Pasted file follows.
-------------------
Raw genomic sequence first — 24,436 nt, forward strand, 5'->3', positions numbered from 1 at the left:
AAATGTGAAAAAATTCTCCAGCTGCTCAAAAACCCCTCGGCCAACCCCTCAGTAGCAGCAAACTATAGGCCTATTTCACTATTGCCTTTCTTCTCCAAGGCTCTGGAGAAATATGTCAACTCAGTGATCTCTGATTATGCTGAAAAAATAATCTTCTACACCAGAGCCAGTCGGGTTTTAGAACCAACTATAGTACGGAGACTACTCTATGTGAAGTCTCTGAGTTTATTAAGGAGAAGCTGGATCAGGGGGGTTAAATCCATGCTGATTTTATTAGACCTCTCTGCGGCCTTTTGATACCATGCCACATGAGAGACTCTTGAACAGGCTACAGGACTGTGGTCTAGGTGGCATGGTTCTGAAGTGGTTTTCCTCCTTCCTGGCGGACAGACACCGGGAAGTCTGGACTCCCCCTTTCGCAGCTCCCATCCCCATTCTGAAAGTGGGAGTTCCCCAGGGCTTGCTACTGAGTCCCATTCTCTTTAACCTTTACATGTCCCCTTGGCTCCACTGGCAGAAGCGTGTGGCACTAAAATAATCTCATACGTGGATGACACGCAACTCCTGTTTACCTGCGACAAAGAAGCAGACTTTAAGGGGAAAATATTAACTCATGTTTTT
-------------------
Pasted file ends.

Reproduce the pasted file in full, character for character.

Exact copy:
Raw genomic sequence first — 24,436 nt, forward strand, 5'->3', positions numbered from 1 at the left:
AAATGTGAAAAAATTCTCCAGCTGCTCAAAAACCCCTCGGCCAACCCCTCAGTAGCAGCAAACTATAGGCCTATTTCACTATTGCCTTTCTTCTCCAAGGCTCTGGAGAAATATGTCAACTCAGTGATCTCTGATTATGCTGAAAAAATAATCTTCTACACCAGAGCCAGTCGGGTTTTAGAACCAACTATAGTACGGAGACTACTCTATGTGAAGTCTCTGAGTTTATTAAGGAGAAGCTGGATCAGGGGGGTTAAATCCATGCTGATTTTATTAGACCTCTCTGCGGCCTTTTGATACCATGCCACATGAGAGACTCTTGAACAGGCTACAGGACTGTGGTCTAGGTGGCATGGTTCTGAAGTGGTTTTCCTCCTTCCTGGCGGACAGACACCGGGAAGTCTGGACTCCCCCTTTCGCAGCTCCCATCCCCATTCTGAAAGTGGGAGTTCCCCAGGGCTTGCTACTGAGTCCCATTCTCTTTAACCTTTACATGTCCCCTTGGCTCCACTGGCAGAAGCGTGTGGCACTAAAATAATCTCATACGTGGATGACACGCAACTCCTGTTTACCTGCGACAAAGAAGCAGACTTTAAGGGGAAAATATTAACTCATGTTTTT